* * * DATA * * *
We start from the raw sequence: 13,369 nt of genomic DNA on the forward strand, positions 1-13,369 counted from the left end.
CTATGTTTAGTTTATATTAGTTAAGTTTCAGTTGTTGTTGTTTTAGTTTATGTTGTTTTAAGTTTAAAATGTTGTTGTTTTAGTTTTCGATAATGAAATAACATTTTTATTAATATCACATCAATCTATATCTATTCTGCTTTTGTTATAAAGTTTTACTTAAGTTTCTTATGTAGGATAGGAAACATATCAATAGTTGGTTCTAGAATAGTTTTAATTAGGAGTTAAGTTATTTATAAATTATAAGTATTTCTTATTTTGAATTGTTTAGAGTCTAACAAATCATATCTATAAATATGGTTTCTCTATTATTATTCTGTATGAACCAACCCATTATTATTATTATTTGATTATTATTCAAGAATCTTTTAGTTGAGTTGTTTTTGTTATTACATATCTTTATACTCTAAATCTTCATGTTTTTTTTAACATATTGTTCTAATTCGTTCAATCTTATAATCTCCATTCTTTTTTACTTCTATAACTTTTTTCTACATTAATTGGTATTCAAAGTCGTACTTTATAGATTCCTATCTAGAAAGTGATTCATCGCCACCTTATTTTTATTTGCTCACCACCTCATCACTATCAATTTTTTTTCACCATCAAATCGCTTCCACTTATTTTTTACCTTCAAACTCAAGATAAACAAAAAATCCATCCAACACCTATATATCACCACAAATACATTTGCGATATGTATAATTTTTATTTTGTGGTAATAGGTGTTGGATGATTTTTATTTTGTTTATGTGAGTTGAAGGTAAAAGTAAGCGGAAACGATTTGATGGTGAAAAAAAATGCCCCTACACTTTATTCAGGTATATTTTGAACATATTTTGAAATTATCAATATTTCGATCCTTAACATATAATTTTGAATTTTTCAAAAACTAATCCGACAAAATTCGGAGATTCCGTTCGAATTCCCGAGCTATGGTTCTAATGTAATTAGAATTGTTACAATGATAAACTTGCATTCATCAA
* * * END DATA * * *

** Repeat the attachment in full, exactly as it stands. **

We start from the raw sequence: 13,369 nt of genomic DNA on the forward strand, positions 1-13,369 counted from the left end.
CTATGTTTAGTTTATATTAGTTAAGTTTCAGTTGTTGTTGTTTTAGTTTATGTTGTTTTAAGTTTAAAATGTTGTTGTTTTAGTTTTCGATAATGAAATAACATTTTTATTAATATCACATCAATCTATATCTATTCTGCTTTTGTTATAAAGTTTTACTTAAGTTTCTTATGTAGGATAGGAAACATATCAATAGTTGGTTCTAGAATAGTTTTAATTAGGAGTTAAGTTATTTATAAATTATAAGTATTTCTTATTTTGAATTGTTTAGAGTCTAACAAATCATATCTATAAATATGGTTTCTCTATTATTATTCTGTATGAACCAACCCATTATTATTATTATTTGATTATTATTCAAGAATCTTTTAGTTGAGTTGTTTTTGTTATTACATATCTTTATACTCTAAATCTTCATGTTTTTTTTAACATATTGTTCTAATTCGTTCAATCTTATAATCTCCATTCTTTTTTACTTCTATAACTTTTTTCTACATTAATTGGTATTCAAAGTCGTACTTTATAGATTCCTATCTAGAAAGTGATTCATCGCCACCTTATTTTTATTTGCTCACCACCTCATCACTATCAATTTTTTTTCACCATCAAATCGCTTCCACTTATTTTTTACCTTCAAACTCAAGATAAACAAAAAATCCATCCAACACCTATATATCACCACAAATACATTTGCGATATGTATAATTTTTATTTTGTGGTAATAGGTGTTGGATGATTTTTATTTTGTTTATGTGAGTTGAAGGTAAAAGTAAGCGGAAACGATTTGATGGTGAAAAAAAATGCCCCTACACTTTATTCAGGTATATTTTGAACATATTTTGAAATTATCAATATTTCGATCCTTAACATATAATTTTGAATTTTTCAAAAACTAATCCGACAAAATTCGGAGATTCCGTTCGAATTCCCGAGCTATGGTTCTAATGTAATTAGAATTGTTACAATGATAAACTTGCATTCATCAA